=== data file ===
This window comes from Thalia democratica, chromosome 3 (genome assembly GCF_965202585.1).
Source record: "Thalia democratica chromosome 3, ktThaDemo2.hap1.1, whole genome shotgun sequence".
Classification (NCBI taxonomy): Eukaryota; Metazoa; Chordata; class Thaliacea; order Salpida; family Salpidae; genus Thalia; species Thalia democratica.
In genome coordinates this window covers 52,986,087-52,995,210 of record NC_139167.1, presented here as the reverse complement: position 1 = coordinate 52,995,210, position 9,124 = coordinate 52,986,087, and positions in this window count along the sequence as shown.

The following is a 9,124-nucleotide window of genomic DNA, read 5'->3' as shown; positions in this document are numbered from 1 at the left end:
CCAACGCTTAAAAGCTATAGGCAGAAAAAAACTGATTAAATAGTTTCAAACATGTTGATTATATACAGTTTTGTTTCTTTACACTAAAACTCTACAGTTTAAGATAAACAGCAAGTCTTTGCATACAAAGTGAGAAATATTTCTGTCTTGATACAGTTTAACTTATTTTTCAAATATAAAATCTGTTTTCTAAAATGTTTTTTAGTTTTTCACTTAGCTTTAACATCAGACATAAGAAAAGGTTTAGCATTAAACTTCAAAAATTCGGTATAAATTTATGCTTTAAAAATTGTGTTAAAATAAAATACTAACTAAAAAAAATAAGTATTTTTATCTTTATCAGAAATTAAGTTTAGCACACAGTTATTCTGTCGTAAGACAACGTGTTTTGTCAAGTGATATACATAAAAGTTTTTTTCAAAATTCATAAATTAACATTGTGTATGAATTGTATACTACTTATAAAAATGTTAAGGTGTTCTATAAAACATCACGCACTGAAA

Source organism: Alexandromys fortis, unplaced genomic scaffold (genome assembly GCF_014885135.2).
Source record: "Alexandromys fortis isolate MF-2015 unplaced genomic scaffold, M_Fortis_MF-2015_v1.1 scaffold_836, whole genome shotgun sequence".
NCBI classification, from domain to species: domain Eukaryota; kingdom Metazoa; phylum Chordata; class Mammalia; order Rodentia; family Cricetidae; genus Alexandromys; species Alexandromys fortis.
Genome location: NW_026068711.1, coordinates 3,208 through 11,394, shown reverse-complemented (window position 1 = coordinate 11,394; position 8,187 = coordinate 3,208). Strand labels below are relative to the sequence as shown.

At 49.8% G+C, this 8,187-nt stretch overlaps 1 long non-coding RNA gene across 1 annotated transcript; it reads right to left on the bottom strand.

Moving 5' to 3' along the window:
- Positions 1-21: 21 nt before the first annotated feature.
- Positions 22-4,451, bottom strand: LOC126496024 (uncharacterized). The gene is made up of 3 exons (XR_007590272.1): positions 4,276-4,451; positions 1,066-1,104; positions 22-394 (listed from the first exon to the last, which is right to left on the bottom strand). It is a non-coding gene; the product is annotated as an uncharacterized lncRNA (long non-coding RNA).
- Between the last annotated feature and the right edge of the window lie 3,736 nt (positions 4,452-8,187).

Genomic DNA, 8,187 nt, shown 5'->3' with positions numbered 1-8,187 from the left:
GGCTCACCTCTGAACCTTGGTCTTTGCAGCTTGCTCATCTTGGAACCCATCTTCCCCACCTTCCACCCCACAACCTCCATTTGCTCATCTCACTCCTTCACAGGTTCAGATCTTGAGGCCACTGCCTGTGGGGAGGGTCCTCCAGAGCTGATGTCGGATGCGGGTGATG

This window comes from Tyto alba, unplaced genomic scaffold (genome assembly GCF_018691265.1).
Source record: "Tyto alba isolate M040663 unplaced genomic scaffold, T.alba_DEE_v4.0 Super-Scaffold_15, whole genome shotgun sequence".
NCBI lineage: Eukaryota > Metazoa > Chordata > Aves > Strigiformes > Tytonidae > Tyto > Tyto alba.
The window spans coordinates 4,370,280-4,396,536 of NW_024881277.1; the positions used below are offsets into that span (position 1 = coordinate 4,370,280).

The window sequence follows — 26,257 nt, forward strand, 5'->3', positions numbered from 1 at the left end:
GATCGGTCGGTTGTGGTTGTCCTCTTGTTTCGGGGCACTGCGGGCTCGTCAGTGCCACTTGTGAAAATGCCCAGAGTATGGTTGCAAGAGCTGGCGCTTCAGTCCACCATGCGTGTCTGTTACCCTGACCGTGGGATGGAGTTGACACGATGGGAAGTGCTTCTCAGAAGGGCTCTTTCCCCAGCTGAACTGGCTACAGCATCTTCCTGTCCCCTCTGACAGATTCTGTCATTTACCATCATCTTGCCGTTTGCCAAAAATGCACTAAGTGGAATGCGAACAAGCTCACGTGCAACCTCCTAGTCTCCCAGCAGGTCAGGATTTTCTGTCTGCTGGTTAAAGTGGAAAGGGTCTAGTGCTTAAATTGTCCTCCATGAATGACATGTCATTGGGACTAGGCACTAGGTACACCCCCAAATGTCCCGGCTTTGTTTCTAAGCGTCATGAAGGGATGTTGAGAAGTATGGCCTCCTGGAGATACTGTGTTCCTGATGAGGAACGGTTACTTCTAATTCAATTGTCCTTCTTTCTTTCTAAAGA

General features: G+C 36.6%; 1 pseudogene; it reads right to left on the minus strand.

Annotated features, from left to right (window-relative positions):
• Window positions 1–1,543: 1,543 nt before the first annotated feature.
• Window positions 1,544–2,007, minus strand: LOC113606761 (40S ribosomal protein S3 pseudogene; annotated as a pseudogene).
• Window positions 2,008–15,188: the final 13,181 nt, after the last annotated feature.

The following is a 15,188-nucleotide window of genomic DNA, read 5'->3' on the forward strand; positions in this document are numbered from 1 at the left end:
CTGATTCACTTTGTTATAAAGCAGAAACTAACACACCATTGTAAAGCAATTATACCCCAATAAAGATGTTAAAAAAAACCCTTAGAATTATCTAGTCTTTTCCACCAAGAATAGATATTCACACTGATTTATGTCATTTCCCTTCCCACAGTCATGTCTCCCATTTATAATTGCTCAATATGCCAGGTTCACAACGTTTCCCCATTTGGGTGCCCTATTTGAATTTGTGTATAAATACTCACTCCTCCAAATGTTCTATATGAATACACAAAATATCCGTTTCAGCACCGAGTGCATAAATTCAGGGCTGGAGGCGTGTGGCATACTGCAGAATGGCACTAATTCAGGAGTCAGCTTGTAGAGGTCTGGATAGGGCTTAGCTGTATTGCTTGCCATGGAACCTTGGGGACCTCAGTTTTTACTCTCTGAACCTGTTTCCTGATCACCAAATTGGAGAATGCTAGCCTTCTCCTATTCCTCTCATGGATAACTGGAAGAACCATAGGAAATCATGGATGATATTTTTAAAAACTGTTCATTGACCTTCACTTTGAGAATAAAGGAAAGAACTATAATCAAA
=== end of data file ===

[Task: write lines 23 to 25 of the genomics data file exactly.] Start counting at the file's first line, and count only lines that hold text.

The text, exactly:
GATCGGTCGGTTGTGGTTGTCCTCTTGTTTCGGGGCACTGCGGGCTCGTCAGTGCCACTTGTGAAAATGCCCAGAGTATGGTTGCAAGAGCTGGCGCTTCAGTCCACCATGCGTGTCTGTTACCCTGACCGTGGGATGGAGTTGACACGATGGGAAGTGCTTCTCAGAAGGGCTCTTTCCCCAGCTGAACTGGCTACAGCATCTTCCTGTCCCCTCTGACAGATTCTGTCATTTACCATCATCTTGCCGTTTGCCAAAAATGCACTAAGTGGAATGCGAACAAGCTCACGTGCAACCTCCTAGTCTCCCAGCAGGTCAGGATTTTCTGTCTGCTGGTTAAAGTGGAAAGGGTCTAGTGCTTAAATTGTCCTCCATGAATGACATGTCATTGGGACTAGGCACTAGGTACACCCCCAAATGTCCCGGCTTTGTTTCTAAGCGTCATGAAGGGATGTTGAGAAGTATGGCCTCCTGGAGATACTGTGTTCCTGATGAGGAACGGTTACTTCTAATTCAATTGTCCTTCTTTCTTTCTAAAGA

General features: G+C 36.6%; 1 pseudogene; it reads right to left on the minus strand.

Annotated features, from left to right (window-relative positions):